The NMEA continues to focus on "educating the public in the safe and proper use of marine electronics and strengthening the Association's presence in the marine electronics industry." They hold regular meetings, training conferences and have an informative website at They also publish a magazine called the "Marine Electronics, the Official Journal of the NMEA", which is a great resource for new product reviews and technology updates.


While the NMEA takes care of lower speed sensor networks, Ethernet is still required for high speed data like radar, sonar, sharing charts and video cameras. These RJ45 type connectors that you find in your home are not rugged enough to be exposed on the back of a chart plotter. Manufacturers, like Raymarine, have improved the RJ45 connector with a waterproof, vibration tolerant, twist pin connector specifically designed for the marine environment. A NMEA standard for the transfer of NMEA data using the IEEE 802.3 Ethernet protocol is also being developed and will be called OneNet.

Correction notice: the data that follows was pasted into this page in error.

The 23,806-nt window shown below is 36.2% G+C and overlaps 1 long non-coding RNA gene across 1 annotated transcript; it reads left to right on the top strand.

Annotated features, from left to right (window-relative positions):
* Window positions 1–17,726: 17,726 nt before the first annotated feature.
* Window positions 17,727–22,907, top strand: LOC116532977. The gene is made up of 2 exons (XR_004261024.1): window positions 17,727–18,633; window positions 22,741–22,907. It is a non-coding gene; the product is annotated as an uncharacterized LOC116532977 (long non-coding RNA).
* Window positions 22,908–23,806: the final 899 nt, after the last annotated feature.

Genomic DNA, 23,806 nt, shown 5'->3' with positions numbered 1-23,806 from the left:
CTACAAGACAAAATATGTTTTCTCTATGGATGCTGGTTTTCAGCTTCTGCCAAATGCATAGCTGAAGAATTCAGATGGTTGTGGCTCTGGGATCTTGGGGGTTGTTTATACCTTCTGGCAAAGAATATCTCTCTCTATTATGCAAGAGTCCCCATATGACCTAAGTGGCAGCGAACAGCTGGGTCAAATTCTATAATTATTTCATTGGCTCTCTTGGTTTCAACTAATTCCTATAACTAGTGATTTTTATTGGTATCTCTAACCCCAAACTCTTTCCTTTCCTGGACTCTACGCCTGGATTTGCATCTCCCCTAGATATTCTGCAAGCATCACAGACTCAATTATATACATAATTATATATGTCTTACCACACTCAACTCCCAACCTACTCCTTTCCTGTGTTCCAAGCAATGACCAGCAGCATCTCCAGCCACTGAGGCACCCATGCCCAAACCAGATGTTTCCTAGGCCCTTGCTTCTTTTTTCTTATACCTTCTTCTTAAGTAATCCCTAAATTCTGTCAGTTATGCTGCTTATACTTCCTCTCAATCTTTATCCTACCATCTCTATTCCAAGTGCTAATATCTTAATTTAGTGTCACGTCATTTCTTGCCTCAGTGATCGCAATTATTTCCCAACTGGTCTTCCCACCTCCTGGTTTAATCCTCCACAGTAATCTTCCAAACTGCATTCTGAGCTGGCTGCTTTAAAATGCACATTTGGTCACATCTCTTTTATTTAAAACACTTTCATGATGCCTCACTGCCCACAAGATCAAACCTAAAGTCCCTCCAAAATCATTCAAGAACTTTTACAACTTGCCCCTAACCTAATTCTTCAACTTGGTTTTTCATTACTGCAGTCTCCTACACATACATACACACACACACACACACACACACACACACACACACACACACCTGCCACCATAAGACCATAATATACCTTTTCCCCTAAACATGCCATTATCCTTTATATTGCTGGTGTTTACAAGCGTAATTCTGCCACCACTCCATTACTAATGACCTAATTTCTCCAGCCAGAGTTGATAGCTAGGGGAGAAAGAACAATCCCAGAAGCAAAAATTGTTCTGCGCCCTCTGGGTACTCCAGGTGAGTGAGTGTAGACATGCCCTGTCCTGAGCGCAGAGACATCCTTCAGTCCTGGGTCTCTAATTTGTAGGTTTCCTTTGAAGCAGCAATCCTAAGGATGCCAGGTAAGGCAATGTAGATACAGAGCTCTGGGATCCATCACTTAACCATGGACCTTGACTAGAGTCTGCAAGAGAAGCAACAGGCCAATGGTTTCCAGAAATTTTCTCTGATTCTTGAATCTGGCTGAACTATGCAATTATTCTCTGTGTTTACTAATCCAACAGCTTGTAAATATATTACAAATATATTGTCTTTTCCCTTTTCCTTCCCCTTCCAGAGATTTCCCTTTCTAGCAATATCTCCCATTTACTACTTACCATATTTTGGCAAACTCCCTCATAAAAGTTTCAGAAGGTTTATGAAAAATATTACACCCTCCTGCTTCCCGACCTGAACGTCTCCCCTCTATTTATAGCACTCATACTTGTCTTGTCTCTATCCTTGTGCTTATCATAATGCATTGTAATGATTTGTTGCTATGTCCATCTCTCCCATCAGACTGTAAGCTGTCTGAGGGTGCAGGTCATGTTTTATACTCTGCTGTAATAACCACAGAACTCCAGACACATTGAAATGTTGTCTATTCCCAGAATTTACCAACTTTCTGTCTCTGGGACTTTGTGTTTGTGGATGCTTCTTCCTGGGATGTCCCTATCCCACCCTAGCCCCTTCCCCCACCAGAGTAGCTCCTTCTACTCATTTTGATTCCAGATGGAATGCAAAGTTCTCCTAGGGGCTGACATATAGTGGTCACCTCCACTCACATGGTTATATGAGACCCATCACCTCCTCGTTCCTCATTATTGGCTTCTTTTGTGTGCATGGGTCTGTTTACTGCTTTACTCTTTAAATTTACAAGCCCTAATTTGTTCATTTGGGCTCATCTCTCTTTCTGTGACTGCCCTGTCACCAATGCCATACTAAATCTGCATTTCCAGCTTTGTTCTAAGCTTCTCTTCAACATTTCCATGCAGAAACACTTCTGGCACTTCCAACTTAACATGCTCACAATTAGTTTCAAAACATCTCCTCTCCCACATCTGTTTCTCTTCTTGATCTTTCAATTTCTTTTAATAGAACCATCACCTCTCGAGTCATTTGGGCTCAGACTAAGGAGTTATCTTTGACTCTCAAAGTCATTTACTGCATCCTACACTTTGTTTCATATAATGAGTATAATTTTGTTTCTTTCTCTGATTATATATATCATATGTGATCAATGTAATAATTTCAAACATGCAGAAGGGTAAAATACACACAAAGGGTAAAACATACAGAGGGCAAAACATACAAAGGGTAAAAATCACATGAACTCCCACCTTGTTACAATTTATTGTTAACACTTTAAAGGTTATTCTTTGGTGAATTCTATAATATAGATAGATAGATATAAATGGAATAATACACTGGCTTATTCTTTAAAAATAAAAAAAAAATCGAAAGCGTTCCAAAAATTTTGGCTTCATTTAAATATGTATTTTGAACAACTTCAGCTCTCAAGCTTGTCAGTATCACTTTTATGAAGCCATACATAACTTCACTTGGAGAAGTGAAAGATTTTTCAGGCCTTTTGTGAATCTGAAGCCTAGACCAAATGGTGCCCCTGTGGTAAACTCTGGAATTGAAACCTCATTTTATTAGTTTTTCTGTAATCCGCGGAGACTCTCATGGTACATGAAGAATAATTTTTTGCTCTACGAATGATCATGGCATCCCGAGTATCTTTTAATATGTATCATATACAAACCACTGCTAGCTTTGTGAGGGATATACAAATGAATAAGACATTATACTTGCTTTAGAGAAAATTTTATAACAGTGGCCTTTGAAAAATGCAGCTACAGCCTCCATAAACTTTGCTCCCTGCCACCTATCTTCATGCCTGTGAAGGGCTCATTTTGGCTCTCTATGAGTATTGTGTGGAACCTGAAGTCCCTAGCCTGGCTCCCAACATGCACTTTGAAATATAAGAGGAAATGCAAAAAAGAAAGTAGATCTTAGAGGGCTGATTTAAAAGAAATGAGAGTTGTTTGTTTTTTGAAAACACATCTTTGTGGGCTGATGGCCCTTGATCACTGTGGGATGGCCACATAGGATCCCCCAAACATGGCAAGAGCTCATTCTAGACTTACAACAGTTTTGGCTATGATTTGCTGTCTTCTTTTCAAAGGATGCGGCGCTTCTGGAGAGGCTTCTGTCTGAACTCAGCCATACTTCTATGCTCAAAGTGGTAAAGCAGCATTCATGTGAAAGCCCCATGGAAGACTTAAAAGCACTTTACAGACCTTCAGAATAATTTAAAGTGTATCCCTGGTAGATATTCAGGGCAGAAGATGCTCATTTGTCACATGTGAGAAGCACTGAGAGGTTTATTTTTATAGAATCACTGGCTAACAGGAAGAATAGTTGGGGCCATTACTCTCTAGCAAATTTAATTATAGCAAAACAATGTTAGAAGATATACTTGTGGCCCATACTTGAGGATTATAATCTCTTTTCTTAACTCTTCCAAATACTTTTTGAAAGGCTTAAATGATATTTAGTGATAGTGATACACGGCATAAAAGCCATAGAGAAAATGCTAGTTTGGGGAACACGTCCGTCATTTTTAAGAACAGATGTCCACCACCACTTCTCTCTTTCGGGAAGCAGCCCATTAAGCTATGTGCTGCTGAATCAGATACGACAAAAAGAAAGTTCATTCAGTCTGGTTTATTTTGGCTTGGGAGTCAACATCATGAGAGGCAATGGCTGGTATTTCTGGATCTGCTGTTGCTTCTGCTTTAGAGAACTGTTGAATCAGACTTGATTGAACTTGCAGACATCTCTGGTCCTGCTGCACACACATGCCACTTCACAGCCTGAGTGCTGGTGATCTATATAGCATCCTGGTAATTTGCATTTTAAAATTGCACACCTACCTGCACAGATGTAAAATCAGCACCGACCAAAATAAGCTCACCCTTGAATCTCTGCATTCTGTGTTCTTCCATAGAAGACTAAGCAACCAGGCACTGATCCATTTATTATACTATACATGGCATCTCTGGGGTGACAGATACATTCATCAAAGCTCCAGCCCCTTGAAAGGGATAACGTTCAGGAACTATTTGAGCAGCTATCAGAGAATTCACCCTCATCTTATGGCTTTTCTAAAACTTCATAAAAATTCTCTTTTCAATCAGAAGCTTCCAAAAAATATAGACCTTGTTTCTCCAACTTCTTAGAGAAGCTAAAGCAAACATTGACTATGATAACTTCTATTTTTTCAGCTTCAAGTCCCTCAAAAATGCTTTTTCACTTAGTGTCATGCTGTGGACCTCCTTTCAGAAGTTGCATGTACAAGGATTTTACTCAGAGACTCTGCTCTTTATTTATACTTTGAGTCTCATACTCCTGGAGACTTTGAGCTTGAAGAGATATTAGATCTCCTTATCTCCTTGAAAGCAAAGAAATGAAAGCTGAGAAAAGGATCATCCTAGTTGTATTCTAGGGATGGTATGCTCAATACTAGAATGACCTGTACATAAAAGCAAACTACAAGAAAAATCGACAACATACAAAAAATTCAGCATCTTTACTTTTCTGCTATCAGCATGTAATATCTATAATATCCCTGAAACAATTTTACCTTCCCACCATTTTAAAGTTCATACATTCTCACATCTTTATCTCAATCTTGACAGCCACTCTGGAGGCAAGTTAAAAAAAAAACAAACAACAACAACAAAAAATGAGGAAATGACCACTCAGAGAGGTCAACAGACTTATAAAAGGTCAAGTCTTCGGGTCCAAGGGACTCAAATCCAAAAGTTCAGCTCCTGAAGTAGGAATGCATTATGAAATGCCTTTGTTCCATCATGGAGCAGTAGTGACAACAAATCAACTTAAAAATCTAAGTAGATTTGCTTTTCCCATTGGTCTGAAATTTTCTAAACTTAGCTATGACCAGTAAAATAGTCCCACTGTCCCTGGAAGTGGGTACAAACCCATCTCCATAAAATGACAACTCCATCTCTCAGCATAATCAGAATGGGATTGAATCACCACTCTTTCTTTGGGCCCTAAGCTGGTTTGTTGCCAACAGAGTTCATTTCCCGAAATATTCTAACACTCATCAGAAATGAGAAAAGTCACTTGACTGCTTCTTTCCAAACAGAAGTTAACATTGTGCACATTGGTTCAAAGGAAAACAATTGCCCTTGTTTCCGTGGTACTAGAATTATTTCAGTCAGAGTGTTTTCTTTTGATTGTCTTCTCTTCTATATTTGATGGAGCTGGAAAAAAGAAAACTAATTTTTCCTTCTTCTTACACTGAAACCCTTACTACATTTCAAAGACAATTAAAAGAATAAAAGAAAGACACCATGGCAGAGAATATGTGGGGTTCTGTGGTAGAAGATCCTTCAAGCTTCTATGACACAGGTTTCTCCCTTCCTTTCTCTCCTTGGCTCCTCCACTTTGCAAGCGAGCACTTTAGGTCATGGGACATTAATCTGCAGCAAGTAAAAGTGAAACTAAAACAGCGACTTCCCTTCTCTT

To complicate matters even more, each manufacturer uses proprietary technology so there is no sharing of radar or sounder imaging between manufacturers. For example, a boater cannot mix a Furuno Radar with a Garmin chart plotter.

Setting up an Ethernet connection on your boat allows your radar, sounders, and chart plotters (aka multi-function displays) to be interconnected.